Jaron Lanier in Tablet:
You are reading a Jewish take on artificial intelligence. Normally I would not start a piece with a sentence like that, but I want to confuse the bots that are being asked to replicate my style, especially the bots I work on. It used to be that we’d gather our writings in a library, then everything went online. Then it got searchable and people collaborated anonymously to create Wikipedia entries. With what is called “AI” circa 2023 we now use programs to mash up what we write with massive statistical tables. The next word Jaron Lanier is most likely to place in this sentence is calabash. Now you can ask a bot to write like me.
My attitude is that there is no AI. What is called AI is a mystification, behind which there is the reality of a new kind of social collaboration facilitated by computers. A new way to mash up our writing and art.
But that’s not all there is to what’s called AI. There’s also a fateful feeling about AI, a rush to transcendence. This faux spiritual side of AI is what must be considered first. As late as the turn of the 21st century, a nerdy, commercial take on computer technology was that it was the one public good everyone could agree on. Like today, liberals and conservatives fought with seemingly supernatural venom. But we all agreed it was great when kids learned to program and computers got faster.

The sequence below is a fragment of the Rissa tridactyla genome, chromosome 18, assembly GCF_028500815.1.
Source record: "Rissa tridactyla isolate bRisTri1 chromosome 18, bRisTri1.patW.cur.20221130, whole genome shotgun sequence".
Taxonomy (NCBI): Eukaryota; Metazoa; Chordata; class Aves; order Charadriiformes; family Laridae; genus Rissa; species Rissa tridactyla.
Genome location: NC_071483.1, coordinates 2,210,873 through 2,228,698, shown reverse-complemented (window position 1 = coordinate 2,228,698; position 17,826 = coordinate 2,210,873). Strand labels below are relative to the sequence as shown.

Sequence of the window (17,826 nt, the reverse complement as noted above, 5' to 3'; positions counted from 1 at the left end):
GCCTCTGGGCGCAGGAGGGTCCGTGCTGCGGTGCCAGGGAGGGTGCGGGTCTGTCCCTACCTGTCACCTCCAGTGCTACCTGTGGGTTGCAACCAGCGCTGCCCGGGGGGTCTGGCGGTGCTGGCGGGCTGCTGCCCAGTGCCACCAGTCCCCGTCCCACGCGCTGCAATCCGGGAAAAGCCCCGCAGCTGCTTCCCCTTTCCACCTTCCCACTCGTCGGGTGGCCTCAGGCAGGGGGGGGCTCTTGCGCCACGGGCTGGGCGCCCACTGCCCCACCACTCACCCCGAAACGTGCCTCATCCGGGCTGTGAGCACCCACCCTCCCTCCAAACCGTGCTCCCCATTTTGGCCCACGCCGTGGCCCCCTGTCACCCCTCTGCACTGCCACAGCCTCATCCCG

These days, a lot of us are mad at Big Tech, including me, and I’ve been at the center of it for decades. But at the same time, the part of us that loves tech has gotten way more intense and worshipful. Is there a contradiction? Welcome to humanity.